but how would the merchant be able to determine that the removal of parking spots is what's causing the business slowdown and not some other factor (such as the general economic slowdown, the weak dollar, or higher gas prices, higher rents, job losses, etc.)?

 
At 10:18 AM, Anonymous Anonymous said...

business owners that can't run a sucessful business in san francisco without convenient parking right out front of their store probably aren't very bright business owners.

 
At 1:11 PM, Blogger murphstahoe said...

what anonymous said. Parking at Bi-Rite market is downright horrible. Yet you cannot even move in their store due to the steady stream of patrons. If parking issues are driving businesses in the Market St. corridor out of business, this is probably the best thing that could happen - the businesses will be replaced with better businesses that people actually want to patronize, not ones they patronize simply because there is no better option.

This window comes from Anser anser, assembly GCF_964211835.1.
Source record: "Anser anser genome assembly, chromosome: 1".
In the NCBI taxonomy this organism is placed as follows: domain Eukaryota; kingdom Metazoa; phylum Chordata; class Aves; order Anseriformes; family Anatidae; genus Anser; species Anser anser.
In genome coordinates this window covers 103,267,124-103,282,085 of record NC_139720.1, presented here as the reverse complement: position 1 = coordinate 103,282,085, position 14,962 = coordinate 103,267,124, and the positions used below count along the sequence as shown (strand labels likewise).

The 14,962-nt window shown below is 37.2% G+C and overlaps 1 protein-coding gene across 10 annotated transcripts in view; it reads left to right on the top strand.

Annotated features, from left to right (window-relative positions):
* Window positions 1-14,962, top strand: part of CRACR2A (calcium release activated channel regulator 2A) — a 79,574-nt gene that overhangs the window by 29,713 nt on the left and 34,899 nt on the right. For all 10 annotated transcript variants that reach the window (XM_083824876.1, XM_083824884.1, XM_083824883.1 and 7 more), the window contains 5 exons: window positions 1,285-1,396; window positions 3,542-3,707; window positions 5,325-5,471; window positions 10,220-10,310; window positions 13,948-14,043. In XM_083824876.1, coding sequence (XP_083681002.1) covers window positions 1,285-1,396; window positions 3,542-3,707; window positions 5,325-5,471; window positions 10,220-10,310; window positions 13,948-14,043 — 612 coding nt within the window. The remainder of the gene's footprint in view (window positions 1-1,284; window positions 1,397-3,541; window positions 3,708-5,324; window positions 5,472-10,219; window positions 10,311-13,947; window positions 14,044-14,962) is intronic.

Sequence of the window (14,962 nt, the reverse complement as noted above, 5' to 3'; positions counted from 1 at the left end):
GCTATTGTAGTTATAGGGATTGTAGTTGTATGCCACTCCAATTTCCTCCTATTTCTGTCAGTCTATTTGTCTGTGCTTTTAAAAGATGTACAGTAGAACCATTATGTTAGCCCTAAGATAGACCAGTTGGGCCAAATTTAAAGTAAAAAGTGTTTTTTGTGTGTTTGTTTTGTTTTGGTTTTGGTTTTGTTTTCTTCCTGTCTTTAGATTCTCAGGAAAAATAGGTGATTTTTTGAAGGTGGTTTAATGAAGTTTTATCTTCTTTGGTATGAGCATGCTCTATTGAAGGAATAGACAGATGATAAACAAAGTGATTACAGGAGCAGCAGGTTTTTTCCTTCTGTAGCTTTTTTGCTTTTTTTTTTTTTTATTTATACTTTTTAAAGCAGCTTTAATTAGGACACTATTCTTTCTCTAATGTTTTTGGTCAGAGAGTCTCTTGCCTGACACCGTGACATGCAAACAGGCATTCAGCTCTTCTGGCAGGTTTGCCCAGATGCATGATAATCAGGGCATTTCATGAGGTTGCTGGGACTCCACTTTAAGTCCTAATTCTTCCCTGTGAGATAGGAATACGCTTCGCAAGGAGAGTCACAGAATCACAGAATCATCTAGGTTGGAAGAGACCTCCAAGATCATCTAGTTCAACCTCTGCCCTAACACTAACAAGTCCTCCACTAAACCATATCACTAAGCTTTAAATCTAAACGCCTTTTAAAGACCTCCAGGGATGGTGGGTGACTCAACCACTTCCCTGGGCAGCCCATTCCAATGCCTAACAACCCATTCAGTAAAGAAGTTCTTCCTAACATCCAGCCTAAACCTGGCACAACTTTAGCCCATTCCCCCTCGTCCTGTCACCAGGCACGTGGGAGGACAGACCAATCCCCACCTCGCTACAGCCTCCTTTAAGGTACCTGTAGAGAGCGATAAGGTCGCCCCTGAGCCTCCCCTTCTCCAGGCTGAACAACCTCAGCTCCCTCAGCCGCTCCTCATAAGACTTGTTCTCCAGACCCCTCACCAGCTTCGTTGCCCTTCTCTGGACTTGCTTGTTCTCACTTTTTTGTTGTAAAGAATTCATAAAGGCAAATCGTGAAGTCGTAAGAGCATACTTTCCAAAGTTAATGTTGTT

At 12:05 PM, Blogger Rob Anderson said...

Yes, it's all for the best in the best of all possible worlds. It's all part of the benign, Darwinian process that weeds out unfit businesses in the city. Here, however, the city is doing the weeding out by going out of its way to hurt these operations. Among the businesses that protested the removal of street parking: a cancer clinic, the public access TV office/studio, a music store, a bar, a church, a specialty food store, a jewelry store, and a mattress manufacturer. That Mayor Newsom---a former small businessman himself---would thoughtlessly harm these operations is troubling. Of course it's not surprising that the Board of Supervisors and the SF Bicycle Coalition would do so; they are ideologues that have contempt for business.

 
At 2:25 PM, Blogger murphstahoe said...